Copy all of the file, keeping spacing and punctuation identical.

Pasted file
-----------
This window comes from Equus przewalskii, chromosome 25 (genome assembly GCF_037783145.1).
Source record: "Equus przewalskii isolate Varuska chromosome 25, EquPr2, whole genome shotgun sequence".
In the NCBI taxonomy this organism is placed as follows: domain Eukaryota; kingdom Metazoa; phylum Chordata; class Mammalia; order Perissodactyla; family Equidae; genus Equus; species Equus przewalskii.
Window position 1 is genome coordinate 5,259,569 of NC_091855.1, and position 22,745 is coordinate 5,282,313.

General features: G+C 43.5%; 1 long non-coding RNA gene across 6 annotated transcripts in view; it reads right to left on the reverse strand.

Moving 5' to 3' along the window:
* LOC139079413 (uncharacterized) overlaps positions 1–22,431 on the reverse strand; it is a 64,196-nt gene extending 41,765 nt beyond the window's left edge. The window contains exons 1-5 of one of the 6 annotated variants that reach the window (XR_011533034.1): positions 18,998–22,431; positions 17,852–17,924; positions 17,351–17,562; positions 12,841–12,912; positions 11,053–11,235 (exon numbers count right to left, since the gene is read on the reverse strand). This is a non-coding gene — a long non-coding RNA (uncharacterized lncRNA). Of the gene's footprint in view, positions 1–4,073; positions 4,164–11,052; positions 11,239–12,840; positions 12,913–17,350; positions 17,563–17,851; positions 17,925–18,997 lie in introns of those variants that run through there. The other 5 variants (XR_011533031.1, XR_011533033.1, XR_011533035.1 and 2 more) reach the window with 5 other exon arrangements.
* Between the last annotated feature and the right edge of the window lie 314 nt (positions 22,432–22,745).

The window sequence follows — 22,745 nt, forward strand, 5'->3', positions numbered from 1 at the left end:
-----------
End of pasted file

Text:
This window comes from Equus przewalskii, chromosome 25 (genome assembly GCF_037783145.1).
Source record: "Equus przewalskii isolate Varuska chromosome 25, EquPr2, whole genome shotgun sequence".
In the NCBI taxonomy this organism is placed as follows: domain Eukaryota; kingdom Metazoa; phylum Chordata; class Mammalia; order Perissodactyla; family Equidae; genus Equus; species Equus przewalskii.
Window position 1 is genome coordinate 5,259,569 of NC_091855.1, and position 22,745 is coordinate 5,282,313.

General features: G+C 43.5%; 1 long non-coding RNA gene across 6 annotated transcripts in view; it reads right to left on the reverse strand.

Moving 5' to 3' along the window:
* LOC139079413 (uncharacterized) overlaps positions 1–22,431 on the reverse strand; it is a 64,196-nt gene extending 41,765 nt beyond the window's left edge. The window contains exons 1-5 of one of the 6 annotated variants that reach the window (XR_011533034.1): positions 18,998–22,431; positions 17,852–17,924; positions 17,351–17,562; positions 12,841–12,912; positions 11,053–11,235 (exon numbers count right to left, since the gene is read on the reverse strand). This is a non-coding gene — a long non-coding RNA (uncharacterized lncRNA). Of the gene's footprint in view, positions 1–4,073; positions 4,164–11,052; positions 11,239–12,840; positions 12,913–17,350; positions 17,563–17,851; positions 17,925–18,997 lie in introns of those variants that run through there. The other 5 variants (XR_011533031.1, XR_011533033.1, XR_011533035.1 and 2 more) reach the window with 5 other exon arrangements.
* Between the last annotated feature and the right edge of the window lie 314 nt (positions 22,432–22,745).

The window sequence follows — 22,745 nt, forward strand, 5'->3', positions numbered from 1 at the left end: